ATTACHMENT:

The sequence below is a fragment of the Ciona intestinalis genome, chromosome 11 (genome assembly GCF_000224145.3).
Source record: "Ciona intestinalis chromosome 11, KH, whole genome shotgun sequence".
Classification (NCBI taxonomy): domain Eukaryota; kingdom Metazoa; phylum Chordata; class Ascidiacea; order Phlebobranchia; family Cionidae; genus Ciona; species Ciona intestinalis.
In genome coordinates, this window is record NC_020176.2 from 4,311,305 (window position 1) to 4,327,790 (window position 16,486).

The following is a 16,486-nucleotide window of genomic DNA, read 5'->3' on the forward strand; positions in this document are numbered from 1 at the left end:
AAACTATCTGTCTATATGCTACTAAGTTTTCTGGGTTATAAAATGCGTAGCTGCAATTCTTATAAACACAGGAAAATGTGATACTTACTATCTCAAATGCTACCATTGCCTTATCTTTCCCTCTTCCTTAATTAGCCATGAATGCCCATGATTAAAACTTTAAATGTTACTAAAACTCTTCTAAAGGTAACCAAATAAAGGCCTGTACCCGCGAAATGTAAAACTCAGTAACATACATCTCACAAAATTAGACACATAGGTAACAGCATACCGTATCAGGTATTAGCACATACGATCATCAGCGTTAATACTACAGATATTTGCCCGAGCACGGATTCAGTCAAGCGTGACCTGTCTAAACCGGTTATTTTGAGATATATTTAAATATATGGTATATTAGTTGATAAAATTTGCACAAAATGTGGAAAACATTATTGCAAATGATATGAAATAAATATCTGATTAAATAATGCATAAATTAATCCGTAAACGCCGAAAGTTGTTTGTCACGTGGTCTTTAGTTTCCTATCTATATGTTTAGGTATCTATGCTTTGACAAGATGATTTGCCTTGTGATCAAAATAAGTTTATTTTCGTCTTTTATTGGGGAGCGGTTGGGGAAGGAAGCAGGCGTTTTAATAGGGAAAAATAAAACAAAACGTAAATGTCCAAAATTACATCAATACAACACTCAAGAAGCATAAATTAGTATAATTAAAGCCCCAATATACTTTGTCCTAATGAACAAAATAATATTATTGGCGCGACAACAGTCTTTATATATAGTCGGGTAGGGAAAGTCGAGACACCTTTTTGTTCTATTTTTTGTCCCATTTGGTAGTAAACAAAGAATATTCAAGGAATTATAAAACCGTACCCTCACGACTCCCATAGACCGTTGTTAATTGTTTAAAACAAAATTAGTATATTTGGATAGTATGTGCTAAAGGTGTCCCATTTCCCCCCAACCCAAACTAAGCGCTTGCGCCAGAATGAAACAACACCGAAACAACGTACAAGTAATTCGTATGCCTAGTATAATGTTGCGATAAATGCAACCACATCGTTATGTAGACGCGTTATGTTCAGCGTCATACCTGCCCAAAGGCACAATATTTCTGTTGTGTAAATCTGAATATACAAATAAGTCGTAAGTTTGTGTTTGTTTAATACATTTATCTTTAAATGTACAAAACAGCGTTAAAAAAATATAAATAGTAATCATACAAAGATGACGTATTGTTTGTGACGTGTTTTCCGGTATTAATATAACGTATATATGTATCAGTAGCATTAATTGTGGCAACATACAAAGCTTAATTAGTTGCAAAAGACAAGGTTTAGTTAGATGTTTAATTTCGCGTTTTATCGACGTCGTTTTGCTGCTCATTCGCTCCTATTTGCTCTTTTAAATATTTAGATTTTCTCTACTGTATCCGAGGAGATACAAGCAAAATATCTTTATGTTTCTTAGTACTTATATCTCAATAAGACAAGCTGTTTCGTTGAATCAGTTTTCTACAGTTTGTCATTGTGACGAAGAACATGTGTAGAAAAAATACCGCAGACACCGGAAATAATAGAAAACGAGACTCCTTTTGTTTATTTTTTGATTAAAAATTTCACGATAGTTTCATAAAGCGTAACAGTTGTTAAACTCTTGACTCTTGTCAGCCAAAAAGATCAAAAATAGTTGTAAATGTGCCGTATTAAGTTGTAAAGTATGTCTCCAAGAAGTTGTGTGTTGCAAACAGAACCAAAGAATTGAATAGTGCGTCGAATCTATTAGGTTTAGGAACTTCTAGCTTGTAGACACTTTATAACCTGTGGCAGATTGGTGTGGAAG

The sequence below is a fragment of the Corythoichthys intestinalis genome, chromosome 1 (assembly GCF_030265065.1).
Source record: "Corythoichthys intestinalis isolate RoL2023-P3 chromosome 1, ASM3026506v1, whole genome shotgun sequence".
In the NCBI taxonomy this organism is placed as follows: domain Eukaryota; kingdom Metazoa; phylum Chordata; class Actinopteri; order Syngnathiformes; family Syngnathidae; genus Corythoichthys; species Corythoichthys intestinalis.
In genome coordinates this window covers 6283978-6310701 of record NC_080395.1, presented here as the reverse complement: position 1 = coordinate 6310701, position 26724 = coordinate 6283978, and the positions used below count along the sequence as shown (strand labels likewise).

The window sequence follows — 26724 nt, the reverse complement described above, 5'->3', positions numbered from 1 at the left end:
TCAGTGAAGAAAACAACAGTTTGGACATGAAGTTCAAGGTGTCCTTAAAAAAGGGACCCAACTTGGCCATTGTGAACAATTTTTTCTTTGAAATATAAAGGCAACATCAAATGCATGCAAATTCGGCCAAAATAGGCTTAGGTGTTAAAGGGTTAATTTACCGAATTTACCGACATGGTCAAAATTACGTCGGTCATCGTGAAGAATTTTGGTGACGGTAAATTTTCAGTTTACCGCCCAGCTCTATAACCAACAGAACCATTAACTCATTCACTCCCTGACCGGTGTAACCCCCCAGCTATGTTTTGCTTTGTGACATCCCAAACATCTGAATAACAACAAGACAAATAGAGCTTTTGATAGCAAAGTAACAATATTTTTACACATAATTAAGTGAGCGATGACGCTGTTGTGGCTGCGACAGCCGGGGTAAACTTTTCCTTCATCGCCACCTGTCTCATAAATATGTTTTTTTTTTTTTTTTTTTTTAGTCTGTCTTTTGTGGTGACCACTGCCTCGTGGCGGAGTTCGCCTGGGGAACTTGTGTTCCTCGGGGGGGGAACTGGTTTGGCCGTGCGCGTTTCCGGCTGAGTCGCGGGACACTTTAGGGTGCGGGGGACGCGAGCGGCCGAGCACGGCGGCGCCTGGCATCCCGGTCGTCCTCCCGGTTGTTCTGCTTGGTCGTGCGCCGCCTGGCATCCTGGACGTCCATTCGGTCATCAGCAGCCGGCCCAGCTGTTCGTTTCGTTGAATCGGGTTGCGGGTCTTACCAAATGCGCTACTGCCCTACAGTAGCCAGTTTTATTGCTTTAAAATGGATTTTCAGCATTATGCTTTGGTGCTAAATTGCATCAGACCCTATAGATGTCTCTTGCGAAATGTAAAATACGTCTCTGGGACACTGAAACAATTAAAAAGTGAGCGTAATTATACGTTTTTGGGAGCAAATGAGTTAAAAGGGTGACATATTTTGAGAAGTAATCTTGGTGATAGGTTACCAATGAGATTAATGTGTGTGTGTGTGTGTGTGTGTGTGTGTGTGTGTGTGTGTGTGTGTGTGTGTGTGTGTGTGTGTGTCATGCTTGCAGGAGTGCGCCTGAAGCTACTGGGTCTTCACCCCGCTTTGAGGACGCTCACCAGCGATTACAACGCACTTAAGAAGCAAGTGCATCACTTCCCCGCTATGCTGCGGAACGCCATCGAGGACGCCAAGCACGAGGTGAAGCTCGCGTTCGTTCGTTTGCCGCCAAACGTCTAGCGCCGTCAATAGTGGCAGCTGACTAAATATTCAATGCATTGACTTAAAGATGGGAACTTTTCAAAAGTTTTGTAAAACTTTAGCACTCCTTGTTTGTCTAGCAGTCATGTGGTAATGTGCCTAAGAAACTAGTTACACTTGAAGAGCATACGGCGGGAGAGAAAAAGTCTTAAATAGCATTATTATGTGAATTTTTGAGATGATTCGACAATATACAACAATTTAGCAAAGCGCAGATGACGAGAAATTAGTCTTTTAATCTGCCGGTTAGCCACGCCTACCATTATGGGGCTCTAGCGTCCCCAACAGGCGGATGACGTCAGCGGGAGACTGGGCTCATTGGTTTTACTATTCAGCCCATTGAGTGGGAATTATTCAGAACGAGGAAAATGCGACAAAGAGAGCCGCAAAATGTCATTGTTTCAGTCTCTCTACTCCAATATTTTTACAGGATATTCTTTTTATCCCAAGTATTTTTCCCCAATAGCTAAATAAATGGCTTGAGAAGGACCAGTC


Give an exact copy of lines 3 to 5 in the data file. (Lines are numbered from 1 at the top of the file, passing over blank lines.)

Classification (NCBI taxonomy): domain Eukaryota; kingdom Metazoa; phylum Chordata; class Ascidiacea; order Phlebobranchia; family Cionidae; genus Ciona; species Ciona intestinalis.
In genome coordinates, this window is record NC_020176.2 from 4,311,305 (window position 1) to 4,327,790 (window position 16,486).

The following is a 16,486-nucleotide window of genomic DNA, read 5'->3' on the forward strand; positions in this document are numbered from 1 at the left end: